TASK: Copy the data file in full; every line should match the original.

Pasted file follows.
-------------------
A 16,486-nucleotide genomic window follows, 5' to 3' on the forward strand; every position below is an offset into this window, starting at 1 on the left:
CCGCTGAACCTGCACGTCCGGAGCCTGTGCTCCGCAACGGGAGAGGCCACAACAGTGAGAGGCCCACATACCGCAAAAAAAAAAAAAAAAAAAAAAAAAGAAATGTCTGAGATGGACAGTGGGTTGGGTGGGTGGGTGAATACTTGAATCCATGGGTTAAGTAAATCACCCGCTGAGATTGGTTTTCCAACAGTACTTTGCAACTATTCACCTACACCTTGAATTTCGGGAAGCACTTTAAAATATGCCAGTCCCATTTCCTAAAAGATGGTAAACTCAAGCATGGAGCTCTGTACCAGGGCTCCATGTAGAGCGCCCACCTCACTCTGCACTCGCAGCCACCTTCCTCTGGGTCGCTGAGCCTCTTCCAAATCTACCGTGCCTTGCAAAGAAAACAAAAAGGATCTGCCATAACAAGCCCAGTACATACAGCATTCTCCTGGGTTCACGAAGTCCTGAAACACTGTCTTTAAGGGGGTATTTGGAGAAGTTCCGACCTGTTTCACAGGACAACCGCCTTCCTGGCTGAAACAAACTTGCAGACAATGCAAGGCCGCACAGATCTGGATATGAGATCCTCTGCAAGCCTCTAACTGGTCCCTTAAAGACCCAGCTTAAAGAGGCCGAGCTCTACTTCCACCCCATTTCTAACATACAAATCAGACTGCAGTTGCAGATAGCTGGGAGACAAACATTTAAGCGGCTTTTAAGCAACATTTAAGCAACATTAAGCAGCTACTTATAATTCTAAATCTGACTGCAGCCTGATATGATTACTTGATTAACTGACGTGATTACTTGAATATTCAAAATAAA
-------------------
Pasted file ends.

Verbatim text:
A 16,486-nucleotide genomic window follows, 5' to 3' on the forward strand; every position below is an offset into this window, starting at 1 on the left:
CCGCTGAACCTGCACGTCCGGAGCCTGTGCTCCGCAACGGGAGAGGCCACAACAGTGAGAGGCCCACATACCGCAAAAAAAAAAAAAAAAAAAAAAAAAGAAATGTCTGAGATGGACAGTGGGTTGGGTGGGTGGGTGAATACTTGAATCCATGGGTTAAGTAAATCACCCGCTGAGATTGGTTTTCCAACAGTACTTTGCAACTATTCACCTACACCTTGAATTTCGGGAAGCACTTTAAAATATGCCAGTCCCATTTCCTAAAAGATGGTAAACTCAAGCATGGAGCTCTGTACCAGGGCTCCATGTAGAGCGCCCACCTCACTCTGCACTCGCAGCCACCTTCCTCTGGGTCGCTGAGCCTCTTCCAAATCTACCGTGCCTTGCAAAGAAAACAAAAAGGATCTGCCATAACAAGCCCAGTACATACAGCATTCTCCTGGGTTCACGAAGTCCTGAAACACTGTCTTTAAGGGGGTATTTGGAGAAGTTCCGACCTGTTTCACAGGACAACCGCCTTCCTGGCTGAAACAAACTTGCAGACAATGCAAGGCCGCACAGATCTGGATATGAGATCCTCTGCAAGCCTCTAACTGGTCCCTTAAAGACCCAGCTTAAAGAGGCCGAGCTCTACTTCCACCCCATTTCTAACATACAAATCAGACTGCAGTTGCAGATAGCTGGGAGACAAACATTTAAGCGGCTTTTAAGCAACATTTAAGCAACATTAAGCAGCTACTTATAATTCTAAATCTGACTGCAGCCTGATATGATTACTTGATTAACTGACGTGATTACTTGAATATTCAAAATAAA